Wednesday, August 26, 2009

Is the medication making your child drunk?


In 1986 the American Academy of Pediatrics recommended to "have alcohol removed from liquid preparations for children." Thirteen years later in 1999 some Italian researches found 103 drugs currently in pediatric (child) use that all had the potential to deliver a blood alcohol level of 20mg/100ml.

To put that is perspective adult drives in NZ are allowed 80mg/100ml but for drivers >20 years old the level is 30mg/100ml. This this level of 20mg/100ml is very close to the maximum alcohol level allowed for teenage drivers. So it is quite a significantly high level.

What is even more staggering is that the paper then states "it is worrisome that chronic passive exposure to this bioactive substrate and its metabolites without clinical need or benefit for therapy has not translated into antagonistic literature. " Say what?! In non techy speak they are saying that no body has ever looked at what effects there are feeding these levels of alcohol to kids! They go on to say "An effect on chronic exposure to ethanol and its potentially toxic metabolites has not been assessed in terms of safety or risk in a paediatric setting, although mounting such a study would be both ethical and feasible."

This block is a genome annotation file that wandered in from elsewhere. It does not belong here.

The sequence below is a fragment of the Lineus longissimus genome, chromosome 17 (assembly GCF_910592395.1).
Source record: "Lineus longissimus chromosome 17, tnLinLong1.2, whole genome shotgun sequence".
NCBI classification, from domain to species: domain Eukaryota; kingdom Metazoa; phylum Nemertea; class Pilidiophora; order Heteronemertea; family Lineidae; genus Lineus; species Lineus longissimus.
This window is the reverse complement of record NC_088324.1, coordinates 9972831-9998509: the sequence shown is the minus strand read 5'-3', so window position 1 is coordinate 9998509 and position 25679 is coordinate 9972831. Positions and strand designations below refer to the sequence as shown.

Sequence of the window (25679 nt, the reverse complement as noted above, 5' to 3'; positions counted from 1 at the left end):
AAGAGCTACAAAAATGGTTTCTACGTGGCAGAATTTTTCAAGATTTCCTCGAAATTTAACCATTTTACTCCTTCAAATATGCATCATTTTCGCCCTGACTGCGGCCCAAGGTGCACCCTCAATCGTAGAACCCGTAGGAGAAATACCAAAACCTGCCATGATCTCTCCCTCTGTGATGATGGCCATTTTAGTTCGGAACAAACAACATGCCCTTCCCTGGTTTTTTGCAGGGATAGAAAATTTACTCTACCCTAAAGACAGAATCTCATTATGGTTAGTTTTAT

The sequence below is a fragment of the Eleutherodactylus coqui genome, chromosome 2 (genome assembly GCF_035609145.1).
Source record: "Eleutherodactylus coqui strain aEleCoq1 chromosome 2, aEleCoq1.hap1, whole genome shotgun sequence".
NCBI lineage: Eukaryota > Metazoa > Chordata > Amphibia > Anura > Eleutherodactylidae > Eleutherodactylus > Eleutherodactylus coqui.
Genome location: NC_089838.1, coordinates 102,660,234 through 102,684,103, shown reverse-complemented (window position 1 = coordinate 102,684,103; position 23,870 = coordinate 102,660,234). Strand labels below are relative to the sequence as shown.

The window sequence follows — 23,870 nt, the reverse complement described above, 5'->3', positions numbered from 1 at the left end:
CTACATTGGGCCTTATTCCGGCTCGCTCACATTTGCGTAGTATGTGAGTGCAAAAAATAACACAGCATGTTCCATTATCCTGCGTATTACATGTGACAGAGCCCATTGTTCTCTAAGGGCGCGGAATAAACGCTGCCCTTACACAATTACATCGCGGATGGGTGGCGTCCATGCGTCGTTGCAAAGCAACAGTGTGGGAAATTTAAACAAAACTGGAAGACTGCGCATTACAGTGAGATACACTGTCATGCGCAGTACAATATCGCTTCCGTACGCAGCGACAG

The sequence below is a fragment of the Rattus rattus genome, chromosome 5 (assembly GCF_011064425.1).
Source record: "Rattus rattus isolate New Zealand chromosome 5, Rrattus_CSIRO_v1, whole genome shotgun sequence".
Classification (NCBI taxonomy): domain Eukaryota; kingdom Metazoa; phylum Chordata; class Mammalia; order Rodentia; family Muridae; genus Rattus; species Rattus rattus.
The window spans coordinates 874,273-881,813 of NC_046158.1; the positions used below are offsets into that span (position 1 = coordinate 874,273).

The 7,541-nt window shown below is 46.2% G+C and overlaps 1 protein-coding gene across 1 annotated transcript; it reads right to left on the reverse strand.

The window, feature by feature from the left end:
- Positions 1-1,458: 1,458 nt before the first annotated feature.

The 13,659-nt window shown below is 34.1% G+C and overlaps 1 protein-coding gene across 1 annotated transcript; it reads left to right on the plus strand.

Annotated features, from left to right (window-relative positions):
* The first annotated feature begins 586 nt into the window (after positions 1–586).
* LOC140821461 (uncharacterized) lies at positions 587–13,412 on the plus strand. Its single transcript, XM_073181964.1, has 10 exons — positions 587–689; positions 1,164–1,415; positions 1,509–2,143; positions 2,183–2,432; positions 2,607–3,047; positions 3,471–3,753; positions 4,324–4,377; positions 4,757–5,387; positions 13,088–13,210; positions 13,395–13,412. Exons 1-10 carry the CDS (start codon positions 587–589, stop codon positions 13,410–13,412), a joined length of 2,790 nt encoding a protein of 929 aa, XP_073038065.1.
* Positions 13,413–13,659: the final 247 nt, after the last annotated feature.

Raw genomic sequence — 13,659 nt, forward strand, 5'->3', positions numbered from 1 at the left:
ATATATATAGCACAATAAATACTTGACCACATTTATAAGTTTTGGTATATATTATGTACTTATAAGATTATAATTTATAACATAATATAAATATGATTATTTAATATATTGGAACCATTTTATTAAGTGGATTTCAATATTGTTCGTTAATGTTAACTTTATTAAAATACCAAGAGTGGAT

Some of these drugs were drugs that children were likely to be on long term such as cough mixtures and asthma medication. Thus they would be exposed to this high blood alcohol level over some considerable time. Yet on data exists on any negative effects that this has on kids.

They also looked at Over The Counter (OTC) medications. And and herbal unsurprisingly they found many cough syrups that could deliver high levels of blood alcohol. They also found many homeopathicpreparations with high alcohol levels. This is no surprise as homeopathic remedies contain almost no active ingredients, so are diluted down with water or alcohol. Herbal preparations called tinctures, are highly alcoholic as both water and fat soluble compounds are extracted from plants using alcohol.

So the moral of the story is read the label on any product you are prescibed or purchase for your child. (And this is a really go idea to do for any purchase!)

Interesting enough they found common soft drinks had alcohol in them, abit in very low concentrations. Sprite had 0.48ml of alcohol per 100mls and Coke had 0.13ml per 100ml. Now these levels are low. I suspect that they would come from disinfectants or cleaners using in the processing. However it shows how ubiquitous that alcohol has become.

They also found bread also contained alcohol. I was very surprised at this to start with until I figured out that the bread was created using yeast. And yeast is using to brew beer/wine etc. They are different types of yeast optimized for each function. However yeast in bread making obviously also creates alcohol giving levels in 1-2ml per 100g. So in NZ conditions were a typical loaf is 750g it would contain 7.5-15ml of alcohol. As this is pure ethanol, this would equivalent to about 1/2 a glass of wine.

Reference: Fiocchi, A., Ethanol in medicines and other products intended for children: Commentary on a medical paradox Nutrition Research Volume 19, Issue 3, March 1999, Pages 373-379

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